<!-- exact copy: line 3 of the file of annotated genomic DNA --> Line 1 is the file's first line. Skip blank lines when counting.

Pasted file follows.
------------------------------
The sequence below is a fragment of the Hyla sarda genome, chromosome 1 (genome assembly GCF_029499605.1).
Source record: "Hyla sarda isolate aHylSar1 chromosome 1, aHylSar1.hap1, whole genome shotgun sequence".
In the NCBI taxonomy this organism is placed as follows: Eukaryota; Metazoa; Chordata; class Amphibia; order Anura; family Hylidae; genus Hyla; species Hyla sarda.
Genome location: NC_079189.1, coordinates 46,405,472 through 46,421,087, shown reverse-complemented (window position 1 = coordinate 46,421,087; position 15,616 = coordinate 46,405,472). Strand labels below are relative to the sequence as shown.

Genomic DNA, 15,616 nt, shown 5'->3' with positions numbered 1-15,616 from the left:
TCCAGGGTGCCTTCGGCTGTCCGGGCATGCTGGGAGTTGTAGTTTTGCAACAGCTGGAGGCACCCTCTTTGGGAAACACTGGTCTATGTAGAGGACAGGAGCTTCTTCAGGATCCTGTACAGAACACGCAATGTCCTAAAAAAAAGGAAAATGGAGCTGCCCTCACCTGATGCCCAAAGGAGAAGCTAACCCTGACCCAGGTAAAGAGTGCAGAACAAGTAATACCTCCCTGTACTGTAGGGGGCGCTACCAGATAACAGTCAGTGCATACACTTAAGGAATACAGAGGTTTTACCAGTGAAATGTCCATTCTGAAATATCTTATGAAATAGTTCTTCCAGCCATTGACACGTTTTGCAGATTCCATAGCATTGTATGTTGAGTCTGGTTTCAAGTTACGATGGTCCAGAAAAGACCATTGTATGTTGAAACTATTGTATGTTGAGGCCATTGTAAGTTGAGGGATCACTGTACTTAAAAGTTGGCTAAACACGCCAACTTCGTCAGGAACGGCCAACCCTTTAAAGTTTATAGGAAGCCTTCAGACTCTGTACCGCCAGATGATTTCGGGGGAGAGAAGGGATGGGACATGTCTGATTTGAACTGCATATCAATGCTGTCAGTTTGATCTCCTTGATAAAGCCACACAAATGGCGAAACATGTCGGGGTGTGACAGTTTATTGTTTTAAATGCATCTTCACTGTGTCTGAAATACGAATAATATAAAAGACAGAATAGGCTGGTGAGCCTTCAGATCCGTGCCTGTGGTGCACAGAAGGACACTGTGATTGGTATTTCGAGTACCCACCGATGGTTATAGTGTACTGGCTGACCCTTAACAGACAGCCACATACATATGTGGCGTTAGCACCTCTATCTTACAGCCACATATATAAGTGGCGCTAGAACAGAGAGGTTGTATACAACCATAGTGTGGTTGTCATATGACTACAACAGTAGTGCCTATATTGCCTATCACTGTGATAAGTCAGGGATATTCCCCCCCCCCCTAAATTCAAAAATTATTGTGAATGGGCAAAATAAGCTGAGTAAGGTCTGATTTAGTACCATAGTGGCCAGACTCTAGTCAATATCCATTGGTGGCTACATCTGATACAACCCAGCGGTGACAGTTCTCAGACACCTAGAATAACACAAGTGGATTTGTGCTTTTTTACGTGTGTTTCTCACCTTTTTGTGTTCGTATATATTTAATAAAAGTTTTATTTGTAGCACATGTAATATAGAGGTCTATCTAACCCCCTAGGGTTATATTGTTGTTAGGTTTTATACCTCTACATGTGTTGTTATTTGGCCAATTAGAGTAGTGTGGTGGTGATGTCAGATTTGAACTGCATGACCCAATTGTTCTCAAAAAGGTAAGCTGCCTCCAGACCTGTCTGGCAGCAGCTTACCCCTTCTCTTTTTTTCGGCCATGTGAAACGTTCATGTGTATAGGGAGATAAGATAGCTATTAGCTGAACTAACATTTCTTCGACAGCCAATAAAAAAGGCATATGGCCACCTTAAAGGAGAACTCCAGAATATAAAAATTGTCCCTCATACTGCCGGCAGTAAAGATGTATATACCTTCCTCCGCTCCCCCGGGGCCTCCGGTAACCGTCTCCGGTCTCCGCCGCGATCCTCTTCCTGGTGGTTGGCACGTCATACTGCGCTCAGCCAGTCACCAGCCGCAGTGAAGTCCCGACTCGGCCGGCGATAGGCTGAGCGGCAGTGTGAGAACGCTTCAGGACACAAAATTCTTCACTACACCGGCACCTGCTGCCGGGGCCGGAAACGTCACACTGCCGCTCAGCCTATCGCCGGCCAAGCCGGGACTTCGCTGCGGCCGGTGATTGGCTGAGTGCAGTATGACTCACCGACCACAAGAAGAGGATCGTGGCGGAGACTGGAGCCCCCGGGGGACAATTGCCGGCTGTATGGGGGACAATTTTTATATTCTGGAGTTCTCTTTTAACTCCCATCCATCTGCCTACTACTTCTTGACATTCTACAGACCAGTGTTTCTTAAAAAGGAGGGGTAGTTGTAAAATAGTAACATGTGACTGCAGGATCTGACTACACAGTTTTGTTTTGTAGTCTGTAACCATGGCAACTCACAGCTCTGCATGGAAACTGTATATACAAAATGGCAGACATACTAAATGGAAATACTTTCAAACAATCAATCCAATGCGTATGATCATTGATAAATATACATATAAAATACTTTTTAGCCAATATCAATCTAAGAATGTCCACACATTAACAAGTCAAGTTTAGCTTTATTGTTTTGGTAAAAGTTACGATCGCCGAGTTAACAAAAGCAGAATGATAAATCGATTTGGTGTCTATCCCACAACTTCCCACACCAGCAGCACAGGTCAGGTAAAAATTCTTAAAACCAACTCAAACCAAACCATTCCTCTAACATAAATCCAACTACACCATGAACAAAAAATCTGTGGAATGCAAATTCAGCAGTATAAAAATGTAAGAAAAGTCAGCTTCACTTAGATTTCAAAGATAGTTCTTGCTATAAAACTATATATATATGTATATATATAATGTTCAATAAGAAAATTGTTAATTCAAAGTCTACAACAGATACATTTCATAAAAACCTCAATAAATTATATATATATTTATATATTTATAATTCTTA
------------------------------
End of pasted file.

In the NCBI taxonomy this organism is placed as follows: Eukaryota; Metazoa; Chordata; class Amphibia; order Anura; family Hylidae; genus Hyla; species Hyla sarda.